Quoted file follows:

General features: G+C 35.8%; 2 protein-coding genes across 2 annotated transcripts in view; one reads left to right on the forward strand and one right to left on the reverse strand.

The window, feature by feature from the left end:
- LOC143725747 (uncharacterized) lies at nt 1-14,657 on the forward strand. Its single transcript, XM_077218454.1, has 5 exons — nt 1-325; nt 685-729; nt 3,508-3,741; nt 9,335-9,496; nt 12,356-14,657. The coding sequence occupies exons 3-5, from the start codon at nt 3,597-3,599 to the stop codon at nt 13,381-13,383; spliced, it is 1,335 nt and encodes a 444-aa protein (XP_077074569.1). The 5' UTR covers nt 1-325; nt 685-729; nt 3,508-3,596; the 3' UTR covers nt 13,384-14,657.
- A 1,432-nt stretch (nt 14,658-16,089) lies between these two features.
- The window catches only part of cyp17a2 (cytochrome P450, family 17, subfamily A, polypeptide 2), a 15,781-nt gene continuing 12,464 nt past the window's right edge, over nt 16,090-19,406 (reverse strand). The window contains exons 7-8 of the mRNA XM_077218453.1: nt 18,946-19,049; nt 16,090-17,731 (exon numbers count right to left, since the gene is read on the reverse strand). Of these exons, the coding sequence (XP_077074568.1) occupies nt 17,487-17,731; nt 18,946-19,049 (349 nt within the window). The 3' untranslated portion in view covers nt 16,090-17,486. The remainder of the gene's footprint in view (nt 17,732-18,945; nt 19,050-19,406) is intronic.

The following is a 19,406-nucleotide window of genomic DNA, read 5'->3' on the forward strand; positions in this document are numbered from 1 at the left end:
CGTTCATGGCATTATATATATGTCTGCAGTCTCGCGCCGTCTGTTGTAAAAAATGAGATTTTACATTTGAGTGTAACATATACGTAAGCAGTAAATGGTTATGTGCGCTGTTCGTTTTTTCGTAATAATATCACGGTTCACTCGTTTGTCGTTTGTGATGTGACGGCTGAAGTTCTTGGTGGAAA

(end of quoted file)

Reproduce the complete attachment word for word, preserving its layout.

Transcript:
General features: G+C 35.8%; 2 protein-coding genes across 2 annotated transcripts in view; one reads left to right on the forward strand and one right to left on the reverse strand.

The window, feature by feature from the left end:
- LOC143725747 (uncharacterized) lies at nt 1-14,657 on the forward strand. Its single transcript, XM_077218454.1, has 5 exons — nt 1-325; nt 685-729; nt 3,508-3,741; nt 9,335-9,496; nt 12,356-14,657. The coding sequence occupies exons 3-5, from the start codon at nt 3,597-3,599 to the stop codon at nt 13,381-13,383; spliced, it is 1,335 nt and encodes a 444-aa protein (XP_077074569.1). The 5' UTR covers nt 1-325; nt 685-729; nt 3,508-3,596; the 3' UTR covers nt 13,384-14,657.
- A 1,432-nt stretch (nt 14,658-16,089) lies between these two features.
- The window catches only part of cyp17a2 (cytochrome P450, family 17, subfamily A, polypeptide 2), a 15,781-nt gene continuing 12,464 nt past the window's right edge, over nt 16,090-19,406 (reverse strand). The window contains exons 7-8 of the mRNA XM_077218453.1: nt 18,946-19,049; nt 16,090-17,731 (exon numbers count right to left, since the gene is read on the reverse strand). Of these exons, the coding sequence (XP_077074568.1) occupies nt 17,487-17,731; nt 18,946-19,049 (349 nt within the window). The 3' untranslated portion in view covers nt 16,090-17,486. The remainder of the gene's footprint in view (nt 17,732-18,945; nt 19,050-19,406) is intronic.

The following is a 19,406-nucleotide window of genomic DNA, read 5'->3' on the forward strand; positions in this document are numbered from 1 at the left end:
CGTTCATGGCATTATATATATGTCTGCAGTCTCGCGCCGTCTGTTGTAAAAAATGAGATTTTACATTTGAGTGTAACATATACGTAAGCAGTAAATGGTTATGTGCGCTGTTCGTTTTTTCGTAATAATATCACGGTTCACTCGTTTGTCGTTTGTGATGTGACGGCTGAAGTTCTTGGTGGAAA